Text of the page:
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Heartened by this experience we set off east for the Boumalne and after filling up with petrol on the outskirts of Ouzazarate, we spotted a Black Wheatear sat on a telegraph pole opposite the garage. Numerous European Bee-eaters were seen en-route, and amongst them were the odd Blue-cheeked Bee-eaters. En-route we spotted several Black and Black-eared Wheatears. Arriving at Boumalne we stopped at the pools off the new Tagdilt track around two o’clock. This area immediately produced a couple of lifers for everyone in the form of Temminck’s Lark and Red-rumped Wheatear and other species present were Short-toed Lark, Desert Wheatear, Little Ringed Plover, Long-legged Buzzard, Booted Eagle and an Iberian Yellow Wagtail. Travelling further east we experienced an amazing piece of luck. On the roadside between Boumalne and Imiter, a mini bus was stopped by the roadside travelling in the opposite direction with a large lens protruding from a window and pointing at the rock face just by the roadside. We stopped and investigated and a pair of Mourning Wheatears were flitting amongst the rocks – brilliant!. The owner of the camera was none other than Arnau van den Burgh, who was leading a group of Dutch birders. We proceeded on the long journey eastwards finally arriving at our second destination, the Auberge Yasmina in the desert area again in the dark.

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Youssef from the Yasmina had arranged a half-day expedition into the desert area and we were picked up at six o’clock by our guide. Whilst waiting in the parking area a single Blue-cheeked Bee-eater and a European Bee-eater flew over, Common Bulbuls sang in the trees, Collard Doves sat on the rooftops, and I glimpsed a black and white flycatcher disappear over a wall. We set off and soon found pairs of Desert Sparrows nesting in various buildings. After about half an hour a large flock of sandgrouse were seen to land quite near. We altered direction to search for them and were soon observing a flock of 100 plus Spotted Sandgrouse at close quarters. Nearby a Hoopoe Lark was displaying and White-crowned and Desert Wheatear, Trumpeter Finch, and Woodchat and Desert Grey Shrike were all seen at close proximity. We set off further into the desert, picking up a few pairs of Cream-coloured Courser and on reaching a known area for Houbara Bustard we quartered the area searching diligently. After about 15 minutes Wayne spotted two birds. We stopped and although we could not relocate one of the birds, we enjoyed good views of a male Houbara Bustard for about 10 minutes before it disappeared over a ridge. Shortly after this exhilarating moment I spotted a large raptor in the distance which turned out to be a Short-toed Eagle. Soon afterwards we had one of the many comical moments of the trip, when Steve asked our guide if he knew of any sites for Desert Warbler. He immediately pointed from the driver’s window and said “there.” Sure enough a bird was sitting at the base of a small bush, only feet from us. We travelled for a little while longer picking up more displaying Hoopoe Larks and other previously seen species when we headed for a Berger tent in which we had a late breakfast. The wind was picking up and when we exited the tent and a pair of White-crowned Wheatears that had bred in the nearby vicinity were very evident. I spotted a pair of Brown-necked Ravens battling against the wind and our guide then drove us to a nest site nearby with a sitting bird. Continuing to journey in different directions we found a smaller party of 17 Spotted Sandgrouse and twice observed pairs of Bar-tailed Desert Larks to add to the species list. On the journey back to the Yasmina the only new bird observed was an Iberian Chiffchaff. Throughout the morning we had observed numerous Swallows struggling across the desert, and at the end of the excursion, near the Yasmina we had a fly over Black Kite. Although this 7 hour guided trip into the desert was expensive it proved very successful and we saw virtually our entire targets. If we had travelled out into the desert in our own 4x4 we probably would have seen very little and have got lost.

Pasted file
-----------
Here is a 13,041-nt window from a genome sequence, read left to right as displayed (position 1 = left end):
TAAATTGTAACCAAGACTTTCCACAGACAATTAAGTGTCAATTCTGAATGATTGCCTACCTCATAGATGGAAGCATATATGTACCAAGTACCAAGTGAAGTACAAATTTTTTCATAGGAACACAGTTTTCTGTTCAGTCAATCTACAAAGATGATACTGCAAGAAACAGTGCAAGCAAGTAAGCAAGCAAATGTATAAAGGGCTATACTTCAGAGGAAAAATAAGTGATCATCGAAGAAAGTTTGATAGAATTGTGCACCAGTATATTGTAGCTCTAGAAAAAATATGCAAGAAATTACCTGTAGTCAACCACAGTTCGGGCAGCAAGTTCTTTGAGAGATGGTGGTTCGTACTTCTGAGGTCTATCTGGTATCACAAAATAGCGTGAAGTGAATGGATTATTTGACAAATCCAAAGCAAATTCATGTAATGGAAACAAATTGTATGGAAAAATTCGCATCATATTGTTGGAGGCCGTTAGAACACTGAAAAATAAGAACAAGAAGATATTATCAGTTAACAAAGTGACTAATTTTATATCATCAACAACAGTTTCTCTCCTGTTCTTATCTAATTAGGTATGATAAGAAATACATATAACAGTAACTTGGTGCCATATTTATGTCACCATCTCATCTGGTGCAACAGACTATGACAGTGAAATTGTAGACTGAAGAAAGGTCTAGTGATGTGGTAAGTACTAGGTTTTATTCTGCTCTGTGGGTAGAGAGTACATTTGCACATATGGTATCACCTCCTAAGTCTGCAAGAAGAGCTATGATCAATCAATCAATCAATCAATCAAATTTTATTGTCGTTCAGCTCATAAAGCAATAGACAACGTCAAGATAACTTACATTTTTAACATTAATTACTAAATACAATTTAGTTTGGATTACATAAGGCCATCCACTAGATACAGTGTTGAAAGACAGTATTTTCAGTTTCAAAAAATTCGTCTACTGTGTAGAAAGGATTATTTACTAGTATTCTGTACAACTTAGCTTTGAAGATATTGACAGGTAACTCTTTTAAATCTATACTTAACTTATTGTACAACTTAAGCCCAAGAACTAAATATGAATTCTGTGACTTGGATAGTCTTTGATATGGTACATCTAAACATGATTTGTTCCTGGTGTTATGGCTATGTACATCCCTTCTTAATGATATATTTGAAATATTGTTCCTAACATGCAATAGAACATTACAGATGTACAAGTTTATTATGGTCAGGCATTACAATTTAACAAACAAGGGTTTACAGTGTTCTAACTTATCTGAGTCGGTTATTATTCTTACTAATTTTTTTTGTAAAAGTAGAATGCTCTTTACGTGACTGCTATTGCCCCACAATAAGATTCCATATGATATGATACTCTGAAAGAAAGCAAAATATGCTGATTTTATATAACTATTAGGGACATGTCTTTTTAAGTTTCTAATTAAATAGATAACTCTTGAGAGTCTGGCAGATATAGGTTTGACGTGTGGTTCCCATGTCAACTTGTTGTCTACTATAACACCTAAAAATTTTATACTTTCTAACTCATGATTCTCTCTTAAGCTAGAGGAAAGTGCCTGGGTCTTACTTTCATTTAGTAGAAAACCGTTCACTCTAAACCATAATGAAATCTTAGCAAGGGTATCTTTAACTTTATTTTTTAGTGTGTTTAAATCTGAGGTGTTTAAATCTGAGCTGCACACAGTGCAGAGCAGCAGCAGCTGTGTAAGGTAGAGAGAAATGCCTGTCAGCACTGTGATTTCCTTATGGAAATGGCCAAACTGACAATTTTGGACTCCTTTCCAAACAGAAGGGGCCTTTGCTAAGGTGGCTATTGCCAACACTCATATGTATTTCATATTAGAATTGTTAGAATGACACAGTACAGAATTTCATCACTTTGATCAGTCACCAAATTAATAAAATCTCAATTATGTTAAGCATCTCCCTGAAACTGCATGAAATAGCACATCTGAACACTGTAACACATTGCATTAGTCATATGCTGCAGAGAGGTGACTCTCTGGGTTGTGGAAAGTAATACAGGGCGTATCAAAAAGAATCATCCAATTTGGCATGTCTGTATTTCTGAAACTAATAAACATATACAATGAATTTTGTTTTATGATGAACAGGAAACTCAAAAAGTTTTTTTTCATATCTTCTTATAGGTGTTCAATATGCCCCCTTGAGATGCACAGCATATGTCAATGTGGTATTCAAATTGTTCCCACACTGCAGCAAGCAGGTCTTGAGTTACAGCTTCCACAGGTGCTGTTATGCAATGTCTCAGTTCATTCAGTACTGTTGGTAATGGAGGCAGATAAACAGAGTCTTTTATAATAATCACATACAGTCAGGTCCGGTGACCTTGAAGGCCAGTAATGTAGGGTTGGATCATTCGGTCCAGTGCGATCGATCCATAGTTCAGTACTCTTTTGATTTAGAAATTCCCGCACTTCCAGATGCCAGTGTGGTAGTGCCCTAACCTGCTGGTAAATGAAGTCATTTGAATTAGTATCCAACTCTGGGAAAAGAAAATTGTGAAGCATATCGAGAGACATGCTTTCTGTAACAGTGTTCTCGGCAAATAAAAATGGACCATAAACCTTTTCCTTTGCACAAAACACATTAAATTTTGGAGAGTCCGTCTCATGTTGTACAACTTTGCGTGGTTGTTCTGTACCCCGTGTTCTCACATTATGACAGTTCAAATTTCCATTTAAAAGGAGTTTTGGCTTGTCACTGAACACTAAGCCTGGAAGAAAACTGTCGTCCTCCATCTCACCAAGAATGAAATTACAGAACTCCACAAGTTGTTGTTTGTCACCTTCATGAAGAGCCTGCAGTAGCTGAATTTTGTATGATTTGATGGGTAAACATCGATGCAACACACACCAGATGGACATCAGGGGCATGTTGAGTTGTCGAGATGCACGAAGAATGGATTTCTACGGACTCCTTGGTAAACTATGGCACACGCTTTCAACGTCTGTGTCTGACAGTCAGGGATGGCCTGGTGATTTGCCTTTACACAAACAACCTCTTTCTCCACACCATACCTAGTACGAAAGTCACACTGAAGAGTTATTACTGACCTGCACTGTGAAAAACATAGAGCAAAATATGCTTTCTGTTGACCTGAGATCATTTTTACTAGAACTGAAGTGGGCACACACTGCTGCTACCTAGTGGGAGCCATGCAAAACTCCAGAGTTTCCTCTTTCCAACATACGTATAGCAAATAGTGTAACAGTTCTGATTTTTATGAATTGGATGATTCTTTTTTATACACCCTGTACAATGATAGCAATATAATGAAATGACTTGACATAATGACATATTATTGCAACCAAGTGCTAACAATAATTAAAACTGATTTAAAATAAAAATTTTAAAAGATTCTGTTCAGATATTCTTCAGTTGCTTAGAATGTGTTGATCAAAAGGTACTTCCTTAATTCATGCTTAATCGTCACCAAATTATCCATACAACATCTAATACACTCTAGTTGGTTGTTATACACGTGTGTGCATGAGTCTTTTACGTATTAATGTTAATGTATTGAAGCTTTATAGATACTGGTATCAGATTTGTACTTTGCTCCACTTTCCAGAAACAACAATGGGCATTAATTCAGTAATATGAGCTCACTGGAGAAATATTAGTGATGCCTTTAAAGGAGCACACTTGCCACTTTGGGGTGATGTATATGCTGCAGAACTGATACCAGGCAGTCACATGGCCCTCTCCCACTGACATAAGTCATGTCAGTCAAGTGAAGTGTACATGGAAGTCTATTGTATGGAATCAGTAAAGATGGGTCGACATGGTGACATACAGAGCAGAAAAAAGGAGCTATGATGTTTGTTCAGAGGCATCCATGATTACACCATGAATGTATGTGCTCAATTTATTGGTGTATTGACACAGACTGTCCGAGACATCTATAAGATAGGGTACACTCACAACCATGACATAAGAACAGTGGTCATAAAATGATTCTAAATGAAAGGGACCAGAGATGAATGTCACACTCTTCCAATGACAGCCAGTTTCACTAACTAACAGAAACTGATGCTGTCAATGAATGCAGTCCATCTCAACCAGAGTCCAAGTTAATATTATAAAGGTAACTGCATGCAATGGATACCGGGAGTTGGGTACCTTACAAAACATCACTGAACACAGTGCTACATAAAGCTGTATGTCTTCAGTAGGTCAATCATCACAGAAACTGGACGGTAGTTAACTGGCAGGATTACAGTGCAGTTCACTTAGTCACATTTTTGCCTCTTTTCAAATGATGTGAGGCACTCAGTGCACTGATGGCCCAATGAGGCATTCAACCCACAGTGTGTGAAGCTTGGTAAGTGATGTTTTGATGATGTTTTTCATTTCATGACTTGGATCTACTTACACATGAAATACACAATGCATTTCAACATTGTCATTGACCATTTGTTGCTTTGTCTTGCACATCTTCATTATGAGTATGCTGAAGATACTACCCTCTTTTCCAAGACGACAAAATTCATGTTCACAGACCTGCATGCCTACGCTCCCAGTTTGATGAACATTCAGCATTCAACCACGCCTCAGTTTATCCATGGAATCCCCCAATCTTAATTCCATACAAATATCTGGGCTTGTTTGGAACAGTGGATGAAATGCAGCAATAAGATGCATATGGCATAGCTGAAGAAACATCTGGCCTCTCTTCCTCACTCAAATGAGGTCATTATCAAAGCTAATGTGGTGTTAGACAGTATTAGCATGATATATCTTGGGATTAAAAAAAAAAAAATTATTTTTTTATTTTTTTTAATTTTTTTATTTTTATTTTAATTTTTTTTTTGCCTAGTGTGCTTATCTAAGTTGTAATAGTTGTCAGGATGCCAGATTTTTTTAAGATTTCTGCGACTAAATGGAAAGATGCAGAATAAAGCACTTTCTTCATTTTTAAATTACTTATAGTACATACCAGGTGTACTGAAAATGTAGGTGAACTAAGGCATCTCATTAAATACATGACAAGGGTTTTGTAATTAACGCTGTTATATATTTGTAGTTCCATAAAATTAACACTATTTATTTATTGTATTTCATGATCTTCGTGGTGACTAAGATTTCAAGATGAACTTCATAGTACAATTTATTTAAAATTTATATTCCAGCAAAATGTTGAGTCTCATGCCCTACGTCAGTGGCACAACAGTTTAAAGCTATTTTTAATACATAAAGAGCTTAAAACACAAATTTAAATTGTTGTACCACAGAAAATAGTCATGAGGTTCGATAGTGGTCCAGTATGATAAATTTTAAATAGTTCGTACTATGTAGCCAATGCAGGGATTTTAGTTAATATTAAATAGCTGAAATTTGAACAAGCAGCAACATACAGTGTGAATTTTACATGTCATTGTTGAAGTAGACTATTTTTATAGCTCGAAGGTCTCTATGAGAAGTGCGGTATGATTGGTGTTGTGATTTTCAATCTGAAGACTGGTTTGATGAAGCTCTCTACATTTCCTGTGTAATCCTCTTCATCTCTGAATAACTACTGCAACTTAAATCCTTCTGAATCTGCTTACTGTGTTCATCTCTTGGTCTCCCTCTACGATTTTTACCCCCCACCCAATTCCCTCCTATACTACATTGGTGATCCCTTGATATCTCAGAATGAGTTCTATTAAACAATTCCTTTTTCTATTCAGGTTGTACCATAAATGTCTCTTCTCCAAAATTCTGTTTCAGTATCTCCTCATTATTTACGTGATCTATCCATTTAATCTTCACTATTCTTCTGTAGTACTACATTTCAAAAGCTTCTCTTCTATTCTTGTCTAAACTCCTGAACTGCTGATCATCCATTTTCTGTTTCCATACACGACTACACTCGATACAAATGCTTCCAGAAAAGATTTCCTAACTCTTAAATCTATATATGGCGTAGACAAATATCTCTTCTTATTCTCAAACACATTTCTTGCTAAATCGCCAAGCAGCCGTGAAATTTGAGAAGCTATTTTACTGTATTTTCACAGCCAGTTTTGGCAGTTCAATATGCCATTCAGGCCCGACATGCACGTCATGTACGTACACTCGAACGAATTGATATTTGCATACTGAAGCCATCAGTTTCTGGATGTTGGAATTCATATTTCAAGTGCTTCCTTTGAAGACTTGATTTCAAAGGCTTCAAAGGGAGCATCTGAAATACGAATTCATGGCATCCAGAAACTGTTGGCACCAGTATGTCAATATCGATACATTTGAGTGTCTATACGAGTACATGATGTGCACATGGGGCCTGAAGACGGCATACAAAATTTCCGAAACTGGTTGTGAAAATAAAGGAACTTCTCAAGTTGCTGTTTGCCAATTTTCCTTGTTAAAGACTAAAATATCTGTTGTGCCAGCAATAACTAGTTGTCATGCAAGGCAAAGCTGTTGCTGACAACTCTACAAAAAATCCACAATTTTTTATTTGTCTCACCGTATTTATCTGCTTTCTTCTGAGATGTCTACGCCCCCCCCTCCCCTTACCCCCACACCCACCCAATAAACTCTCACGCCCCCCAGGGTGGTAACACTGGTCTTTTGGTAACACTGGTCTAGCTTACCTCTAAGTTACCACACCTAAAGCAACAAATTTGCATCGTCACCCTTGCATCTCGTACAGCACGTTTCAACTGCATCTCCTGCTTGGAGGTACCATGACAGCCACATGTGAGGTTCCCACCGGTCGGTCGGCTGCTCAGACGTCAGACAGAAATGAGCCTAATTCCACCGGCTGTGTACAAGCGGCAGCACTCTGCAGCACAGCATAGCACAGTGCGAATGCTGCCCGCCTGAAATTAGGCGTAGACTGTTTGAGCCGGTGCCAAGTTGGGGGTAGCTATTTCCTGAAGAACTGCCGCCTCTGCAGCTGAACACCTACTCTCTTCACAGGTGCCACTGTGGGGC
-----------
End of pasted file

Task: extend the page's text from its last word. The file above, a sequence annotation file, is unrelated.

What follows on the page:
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After a short break Wayne headed out into the tamarisks behind the Auberge Yasmina to photograph the breeding Desert Sparrows at their nest box whilst Steve and myself spent a leisurely couple of hours adding various small birds to the trip list. Birds seen included good numbers of Western Bonelli’s, Willow and Subalpine Warbler, Western Orphean Warbler, Saharan Olivacious Warbler, Reed Warbler, Whitethroat, Iberian Chiffchaff, Nightingale, Blackcap, Woodchat Shrike, House Sparrow, Collard Dove, and White-crowned Wheatear. Around six o’clock and armed with information from a fellow birder regarding a possible Egyptian Nightjar site we headed back up the approach track (horrendous drive) to the main road. Turning towards Rissani, our destination was a small pool about 500m north of the Auberge Tresor visible from the main road. After observing several Long-billed Crested Larks at close proximity the Egyptian Nightjar turned up right on cue, just before seven 0’clock, flying right in front of us, low over the pond before disappearing into the scrub. With another target bird in the bag a happy trio of birders returned to the Yasmina and enjoyed an excellent evening meal, and being entertained by the resident male White-crowned Wheatear which roosts in the restaurant.